See FHWA’s CRCP Design and Construction Guidelines for the references included in this page. A new, more comprehensive FHWA CRCP Design, Construction, Maintenance and Rehabilitation manual is currently under development and this page will be updated upon its release in the spring of 2016.
Continuous steel reinforcement is the key feature that distinguishes CRCP from jointed concrete pavement.
This section of the guide discusses the construction aspects of longitudinal steel reinforcing bars, transverse steel rein- forcing bars, and steel tiebars in CRCP. Steel requirements in construction joints, terminal treatments, and crossover treatments are discussed in Sections 8.4 and 9 of this guide.
Reinforcing steel should be placed as shown on plans; noting that:
- As the thickness increases, both the longitudinal and transverse steel requirements increase, and
- As the pavement width increases, the transverse steel requirements increase.
Proper placement of reinforcing steel is an extremely critical aspect of CRCP construction. Detailed schematics should be provided by the contractor, approved by the engineer, and inspected in the field prior to paving to assure compliance with project standards and specifications. Longitudinal alignment and depth of the steel relative to the slab surface have a significant effect on CRCP performance.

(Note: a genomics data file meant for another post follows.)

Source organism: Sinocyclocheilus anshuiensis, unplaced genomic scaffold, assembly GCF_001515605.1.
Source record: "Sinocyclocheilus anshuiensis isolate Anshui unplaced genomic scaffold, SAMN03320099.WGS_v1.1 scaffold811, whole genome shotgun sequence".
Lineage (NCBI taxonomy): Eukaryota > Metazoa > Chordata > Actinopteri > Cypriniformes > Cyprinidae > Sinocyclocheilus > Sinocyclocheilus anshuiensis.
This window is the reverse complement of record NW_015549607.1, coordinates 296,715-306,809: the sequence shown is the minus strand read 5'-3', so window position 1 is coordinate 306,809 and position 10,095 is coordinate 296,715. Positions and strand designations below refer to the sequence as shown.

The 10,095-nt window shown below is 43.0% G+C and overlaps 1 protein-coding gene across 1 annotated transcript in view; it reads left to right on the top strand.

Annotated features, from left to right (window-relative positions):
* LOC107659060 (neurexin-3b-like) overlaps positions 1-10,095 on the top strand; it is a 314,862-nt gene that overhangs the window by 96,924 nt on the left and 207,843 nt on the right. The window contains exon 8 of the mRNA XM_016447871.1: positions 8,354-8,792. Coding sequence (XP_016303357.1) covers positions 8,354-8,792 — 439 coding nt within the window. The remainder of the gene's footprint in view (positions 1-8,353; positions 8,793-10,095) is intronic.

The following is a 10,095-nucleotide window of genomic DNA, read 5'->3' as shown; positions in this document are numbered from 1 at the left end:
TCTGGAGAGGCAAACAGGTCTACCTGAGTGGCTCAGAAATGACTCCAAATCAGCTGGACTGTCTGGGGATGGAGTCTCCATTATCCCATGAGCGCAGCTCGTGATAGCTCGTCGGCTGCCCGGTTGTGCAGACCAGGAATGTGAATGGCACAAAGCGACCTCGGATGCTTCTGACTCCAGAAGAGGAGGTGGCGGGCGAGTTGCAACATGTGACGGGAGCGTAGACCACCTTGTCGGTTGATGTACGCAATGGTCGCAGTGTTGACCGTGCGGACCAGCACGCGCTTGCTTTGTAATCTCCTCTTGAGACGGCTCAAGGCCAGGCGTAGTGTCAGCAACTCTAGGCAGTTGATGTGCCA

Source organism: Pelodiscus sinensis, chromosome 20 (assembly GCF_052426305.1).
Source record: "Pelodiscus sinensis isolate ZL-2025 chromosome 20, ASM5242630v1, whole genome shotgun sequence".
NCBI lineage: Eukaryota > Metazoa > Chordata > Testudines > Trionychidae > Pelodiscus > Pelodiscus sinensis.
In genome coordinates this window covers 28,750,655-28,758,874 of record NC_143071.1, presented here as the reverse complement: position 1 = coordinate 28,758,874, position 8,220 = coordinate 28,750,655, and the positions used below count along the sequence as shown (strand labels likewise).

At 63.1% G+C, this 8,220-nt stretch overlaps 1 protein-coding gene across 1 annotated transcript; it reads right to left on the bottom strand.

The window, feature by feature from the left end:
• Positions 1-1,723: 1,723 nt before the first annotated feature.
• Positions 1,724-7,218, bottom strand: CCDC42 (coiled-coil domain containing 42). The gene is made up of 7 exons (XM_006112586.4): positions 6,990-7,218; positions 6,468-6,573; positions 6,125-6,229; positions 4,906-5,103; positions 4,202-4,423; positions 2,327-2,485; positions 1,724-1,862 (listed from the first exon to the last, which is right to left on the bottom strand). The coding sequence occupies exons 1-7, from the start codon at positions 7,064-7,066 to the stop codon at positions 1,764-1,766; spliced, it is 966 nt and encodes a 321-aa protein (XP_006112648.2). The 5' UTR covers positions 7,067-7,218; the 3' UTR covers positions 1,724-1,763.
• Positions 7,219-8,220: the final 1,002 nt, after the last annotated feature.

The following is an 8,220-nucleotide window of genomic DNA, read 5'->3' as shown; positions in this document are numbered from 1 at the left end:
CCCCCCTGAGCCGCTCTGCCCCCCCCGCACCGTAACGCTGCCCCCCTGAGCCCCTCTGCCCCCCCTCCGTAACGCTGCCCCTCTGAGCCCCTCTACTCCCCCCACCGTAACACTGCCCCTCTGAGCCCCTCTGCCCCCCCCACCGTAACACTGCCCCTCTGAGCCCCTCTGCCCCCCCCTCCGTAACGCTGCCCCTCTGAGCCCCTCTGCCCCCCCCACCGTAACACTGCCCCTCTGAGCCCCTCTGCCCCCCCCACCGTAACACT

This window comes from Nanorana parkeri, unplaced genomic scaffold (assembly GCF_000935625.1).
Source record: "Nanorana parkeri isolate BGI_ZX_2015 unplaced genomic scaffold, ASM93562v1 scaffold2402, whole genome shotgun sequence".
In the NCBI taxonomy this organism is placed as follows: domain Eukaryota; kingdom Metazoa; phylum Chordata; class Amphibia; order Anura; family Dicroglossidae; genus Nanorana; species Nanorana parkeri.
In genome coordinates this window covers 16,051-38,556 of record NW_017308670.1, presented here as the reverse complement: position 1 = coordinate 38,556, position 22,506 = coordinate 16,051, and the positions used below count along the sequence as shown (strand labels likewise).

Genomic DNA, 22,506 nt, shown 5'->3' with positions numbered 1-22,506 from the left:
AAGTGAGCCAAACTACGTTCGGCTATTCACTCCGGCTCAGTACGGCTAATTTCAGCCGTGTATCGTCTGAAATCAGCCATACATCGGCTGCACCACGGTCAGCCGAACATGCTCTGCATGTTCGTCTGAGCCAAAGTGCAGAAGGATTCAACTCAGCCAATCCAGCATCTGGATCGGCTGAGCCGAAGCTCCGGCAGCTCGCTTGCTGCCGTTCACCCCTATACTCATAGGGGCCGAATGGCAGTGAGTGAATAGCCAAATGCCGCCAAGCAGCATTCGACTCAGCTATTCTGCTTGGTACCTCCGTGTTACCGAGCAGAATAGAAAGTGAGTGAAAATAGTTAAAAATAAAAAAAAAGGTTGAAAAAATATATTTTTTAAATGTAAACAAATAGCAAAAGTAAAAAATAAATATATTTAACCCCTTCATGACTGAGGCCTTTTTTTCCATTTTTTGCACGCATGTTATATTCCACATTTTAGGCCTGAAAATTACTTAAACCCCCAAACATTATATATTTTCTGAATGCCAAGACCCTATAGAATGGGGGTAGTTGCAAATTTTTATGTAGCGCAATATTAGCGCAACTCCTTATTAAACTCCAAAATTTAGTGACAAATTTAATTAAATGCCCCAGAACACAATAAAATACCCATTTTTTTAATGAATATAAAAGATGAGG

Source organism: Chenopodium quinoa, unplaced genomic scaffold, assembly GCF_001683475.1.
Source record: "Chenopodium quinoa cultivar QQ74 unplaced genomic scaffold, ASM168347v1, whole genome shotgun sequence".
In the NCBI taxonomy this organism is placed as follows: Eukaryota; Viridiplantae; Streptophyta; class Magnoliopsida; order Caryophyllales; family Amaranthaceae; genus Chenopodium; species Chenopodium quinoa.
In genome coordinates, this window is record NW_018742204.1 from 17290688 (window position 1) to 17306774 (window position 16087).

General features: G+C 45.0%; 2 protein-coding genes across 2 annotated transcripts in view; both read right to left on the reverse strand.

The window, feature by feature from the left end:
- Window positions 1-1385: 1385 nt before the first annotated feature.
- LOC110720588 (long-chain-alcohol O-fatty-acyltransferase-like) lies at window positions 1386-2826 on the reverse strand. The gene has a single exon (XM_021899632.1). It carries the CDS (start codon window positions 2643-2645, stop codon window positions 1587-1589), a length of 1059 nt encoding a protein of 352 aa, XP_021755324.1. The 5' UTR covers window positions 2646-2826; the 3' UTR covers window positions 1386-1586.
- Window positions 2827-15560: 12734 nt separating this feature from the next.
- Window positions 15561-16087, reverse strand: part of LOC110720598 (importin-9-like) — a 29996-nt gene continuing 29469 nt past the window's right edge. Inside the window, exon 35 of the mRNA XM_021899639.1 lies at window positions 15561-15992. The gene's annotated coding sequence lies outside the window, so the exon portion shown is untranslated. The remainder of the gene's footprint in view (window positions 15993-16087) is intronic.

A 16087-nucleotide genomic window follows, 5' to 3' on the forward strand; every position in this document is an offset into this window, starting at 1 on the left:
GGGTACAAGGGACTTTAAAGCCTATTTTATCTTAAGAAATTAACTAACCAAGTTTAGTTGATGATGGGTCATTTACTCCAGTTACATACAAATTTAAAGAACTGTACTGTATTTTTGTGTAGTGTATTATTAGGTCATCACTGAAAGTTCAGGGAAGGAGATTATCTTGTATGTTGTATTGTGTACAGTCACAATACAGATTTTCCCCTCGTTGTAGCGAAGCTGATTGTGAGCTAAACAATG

Field studies have shown no significant difference in the performance of CRCP with steel placed on chairs and CRCP with steel placed using tube feeders as long as both are done properly.(73) However, chairs are used far more frequently than tubes because of the demonstrated benefits of using transverse steel, and due to the perception that they are more likely to result in accurate placement of the steel.
Regardless, some quality assurance measures are needed to assure the steel has not shifted during the construction process. Some states are experimenting with the use of magnetometers and ground penetrating radar for this purpose.